III.5 DSS for Assessing Impact of Climate Change on Crop Production Systems
The CropDSS shell was developed to link the DSSAT4.5 (Decision Support System for Agrotechnology Transfer version 4.5) crop growth simulation models (Hoogenboom et al. 2003; Jones et al. 2003) with future climate scenarios from the ECHAM4 Global Climate Model for Thailand (Attachai 2009a). The CropDSS shell allows users to link four spatial databases—administrative, crop planted areas, soil boundary, and climate grid maps—with DSSAT4.5 models. The crop models that have been extensively tested in Thailand require a minimum data set of climate data such as solar radiation, temperature, rainfall, soil profile characteristics, crop genetics characteristics, and crop management. Users may use the CropDSS program to study the impact of climate change on agricultural systems in an integral approach, for instance, the impact on rice production in Thailand (Fig. 6).
The CropDSS program has been used to assess the impact of climate change on the rice (Chitnucha and Attachai 2009), cassava, sugar cane, and maize (Somchai et al. 2009) production systems in Thailand, using ECHAM4 SRES A2 and B2. As a result, a change in policy planning for climate change adaptation under the direction of the National Economic and Social Development Board (NESDB) was to use CropDSS to assess the impact of climate change on four major crops in Thailand: rice, cassava, sugar cane, and maize.
IV Future Prospects
The future prospects of TRF-DSS in regional agricultural and natural resource research depend on demand and supply of DSS tools by various users and researchers, which may include both private and public sector organizations dealing with local and regional issues. TRF has supported TRF-DSS for eight years to demonstrate that DSS tools can be developed provided the demand exists. However, TRF-DSS is a flexible network of researchers with common research interests, a DSS framework, and funding to generate results. Demand from other agencies, both private and public, is the key to future activities and contributions of TRF-DSS for Thailand and Southeast Asia. The challenge is to build bridges between these emerging research communities and well-established research in developed countries as well as the private sector (Brimble and Doner 2007). This challenge may be met by establishing a well-structured and well-organized DSS research infrastructure in Thailand as a platform to create and maintain a critical mass of research supplies.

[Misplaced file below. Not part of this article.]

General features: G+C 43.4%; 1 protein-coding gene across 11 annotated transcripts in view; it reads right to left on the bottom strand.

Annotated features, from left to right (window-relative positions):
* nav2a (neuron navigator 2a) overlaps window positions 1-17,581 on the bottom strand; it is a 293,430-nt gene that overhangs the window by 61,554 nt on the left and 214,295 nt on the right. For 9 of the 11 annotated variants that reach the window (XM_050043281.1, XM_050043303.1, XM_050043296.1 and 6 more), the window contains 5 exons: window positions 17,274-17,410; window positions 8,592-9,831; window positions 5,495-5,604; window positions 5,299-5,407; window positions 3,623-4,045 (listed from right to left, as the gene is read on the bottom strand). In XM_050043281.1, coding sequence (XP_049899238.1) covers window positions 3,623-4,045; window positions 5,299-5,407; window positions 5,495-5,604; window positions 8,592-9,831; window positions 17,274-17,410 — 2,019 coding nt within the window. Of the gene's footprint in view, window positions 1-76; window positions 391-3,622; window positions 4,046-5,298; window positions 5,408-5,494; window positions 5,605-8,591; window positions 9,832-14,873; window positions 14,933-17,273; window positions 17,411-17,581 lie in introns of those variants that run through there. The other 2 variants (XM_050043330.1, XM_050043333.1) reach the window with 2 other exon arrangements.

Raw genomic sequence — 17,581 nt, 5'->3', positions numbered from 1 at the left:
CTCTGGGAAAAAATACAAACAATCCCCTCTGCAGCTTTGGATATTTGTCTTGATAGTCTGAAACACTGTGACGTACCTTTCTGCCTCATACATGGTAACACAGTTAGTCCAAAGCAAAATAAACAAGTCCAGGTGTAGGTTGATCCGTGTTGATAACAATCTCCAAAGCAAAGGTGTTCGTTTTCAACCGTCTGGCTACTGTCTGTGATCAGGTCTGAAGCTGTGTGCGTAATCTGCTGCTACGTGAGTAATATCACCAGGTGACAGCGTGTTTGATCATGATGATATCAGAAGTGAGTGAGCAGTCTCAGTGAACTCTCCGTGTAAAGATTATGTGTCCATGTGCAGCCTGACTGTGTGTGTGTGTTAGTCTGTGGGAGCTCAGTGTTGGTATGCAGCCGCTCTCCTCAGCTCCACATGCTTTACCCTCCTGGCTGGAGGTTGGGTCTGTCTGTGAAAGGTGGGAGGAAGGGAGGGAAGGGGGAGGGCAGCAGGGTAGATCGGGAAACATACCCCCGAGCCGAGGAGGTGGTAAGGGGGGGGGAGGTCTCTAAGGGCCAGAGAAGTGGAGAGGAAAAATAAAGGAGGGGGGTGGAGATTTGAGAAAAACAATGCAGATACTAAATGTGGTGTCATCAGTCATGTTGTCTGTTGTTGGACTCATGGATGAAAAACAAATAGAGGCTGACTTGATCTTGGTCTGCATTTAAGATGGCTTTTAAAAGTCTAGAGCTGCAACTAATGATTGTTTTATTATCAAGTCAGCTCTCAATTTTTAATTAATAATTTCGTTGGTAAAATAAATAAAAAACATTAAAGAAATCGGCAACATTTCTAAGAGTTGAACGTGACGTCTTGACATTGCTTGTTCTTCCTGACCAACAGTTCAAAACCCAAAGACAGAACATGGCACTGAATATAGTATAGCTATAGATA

Thailand will benefit tremendously from regional collaboration, especially in Southeast Asia. Collaborative DSS research projects will help solve local as well as regional agricultural issues and natural resource management problems. Thailand enjoys a worldwide market for agricultural exports. However, with the changing global environment and various regional economic agreements, DSS tools have the potential to help Thailand build a collaborative platform in the region.
This paper carries an introduction to the DSS (Decision Support System), which is an area informatics approach in area studies, and the research network complex based on DSS’s application in Thailand. The paper focuses on the TRF-DSS research and development network, consisting of 12 universities, two line agencies in Thailand, and a line agency in Cambodia during 2002–10. The development of DSS tools for agricultural and natural resource management was independently started in Thailand during the early 1990s by research units in various universities. The TRF-DSS research and development network was established in 2002 to provide a network platform and financial support for DSS research, development, and implementation. It has proven effective in promoting DSS research and development, having built a strong record of research achievement. The network combines the power of digital networking with the collaborative facilitation offered by peer-support communities, to support decisions on sustainable agricultural and natural resource management in Thailand. Furthermore, it has created synergies among groups and information exchange among the disciplines of agricultural and natural resource sciences, and information science.
Although DSS users in various agencies, both public and private, can implement the tools to address issues in agricultural and natural resource management, the effectiveness of DSS depends less on the technical or theoretical aspects of the tools themselves than on the institutional and socio-political environment that determines the issues and the resources available (Matthews et al. 2008).